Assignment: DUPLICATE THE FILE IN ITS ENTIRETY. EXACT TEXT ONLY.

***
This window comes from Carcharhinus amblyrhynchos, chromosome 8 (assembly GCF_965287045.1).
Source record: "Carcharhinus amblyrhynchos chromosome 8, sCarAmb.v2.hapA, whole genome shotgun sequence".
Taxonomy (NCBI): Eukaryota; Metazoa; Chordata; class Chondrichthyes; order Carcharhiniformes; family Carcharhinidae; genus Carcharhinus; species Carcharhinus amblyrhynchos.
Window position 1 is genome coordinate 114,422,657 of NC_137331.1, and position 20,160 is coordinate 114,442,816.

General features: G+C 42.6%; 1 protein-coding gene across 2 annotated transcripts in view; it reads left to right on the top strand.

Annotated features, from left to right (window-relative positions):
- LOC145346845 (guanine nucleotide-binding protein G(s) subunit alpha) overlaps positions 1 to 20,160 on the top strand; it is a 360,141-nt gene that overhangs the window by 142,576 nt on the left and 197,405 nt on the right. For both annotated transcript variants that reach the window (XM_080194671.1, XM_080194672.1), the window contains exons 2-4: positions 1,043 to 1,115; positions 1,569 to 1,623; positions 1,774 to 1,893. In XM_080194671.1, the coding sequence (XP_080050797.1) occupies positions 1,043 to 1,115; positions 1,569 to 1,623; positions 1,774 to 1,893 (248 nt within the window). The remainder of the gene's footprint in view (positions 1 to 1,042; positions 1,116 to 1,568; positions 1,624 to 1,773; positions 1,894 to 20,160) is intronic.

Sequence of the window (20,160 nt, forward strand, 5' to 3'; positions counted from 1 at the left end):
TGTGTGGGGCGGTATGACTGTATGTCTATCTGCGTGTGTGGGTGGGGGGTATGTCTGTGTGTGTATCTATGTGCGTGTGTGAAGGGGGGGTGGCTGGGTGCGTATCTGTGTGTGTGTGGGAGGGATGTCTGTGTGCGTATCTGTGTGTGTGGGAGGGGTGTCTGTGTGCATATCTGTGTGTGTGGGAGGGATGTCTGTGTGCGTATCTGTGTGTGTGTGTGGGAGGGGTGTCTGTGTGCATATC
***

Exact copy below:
This window comes from Carcharhinus amblyrhynchos, chromosome 8 (assembly GCF_965287045.1).
Source record: "Carcharhinus amblyrhynchos chromosome 8, sCarAmb.v2.hapA, whole genome shotgun sequence".
Taxonomy (NCBI): Eukaryota; Metazoa; Chordata; class Chondrichthyes; order Carcharhiniformes; family Carcharhinidae; genus Carcharhinus; species Carcharhinus amblyrhynchos.
Window position 1 is genome coordinate 114,422,657 of NC_137331.1, and position 20,160 is coordinate 114,442,816.

General features: G+C 42.6%; 1 protein-coding gene across 2 annotated transcripts in view; it reads left to right on the top strand.

Annotated features, from left to right (window-relative positions):
- LOC145346845 (guanine nucleotide-binding protein G(s) subunit alpha) overlaps positions 1 to 20,160 on the top strand; it is a 360,141-nt gene that overhangs the window by 142,576 nt on the left and 197,405 nt on the right. For both annotated transcript variants that reach the window (XM_080194671.1, XM_080194672.1), the window contains exons 2-4: positions 1,043 to 1,115; positions 1,569 to 1,623; positions 1,774 to 1,893. In XM_080194671.1, the coding sequence (XP_080050797.1) occupies positions 1,043 to 1,115; positions 1,569 to 1,623; positions 1,774 to 1,893 (248 nt within the window). The remainder of the gene's footprint in view (positions 1 to 1,042; positions 1,116 to 1,568; positions 1,624 to 1,773; positions 1,894 to 20,160) is intronic.

Sequence of the window (20,160 nt, forward strand, 5' to 3'; positions counted from 1 at the left end):
TGTGTGGGGCGGTATGACTGTATGTCTATCTGCGTGTGTGGGTGGGGGGTATGTCTGTGTGTGTATCTATGTGCGTGTGTGAAGGGGGGGTGGCTGGGTGCGTATCTGTGTGTGTGTGGGAGGGATGTCTGTGTGCGTATCTGTGTGTGTGGGAGGGGTGTCTGTGTGCATATCTGTGTGTGTGGGAGGGATGTCTGTGTGCGTATCTGTGTGTGTGTGTGGGAGGGGTGTCTGTGTGCATATC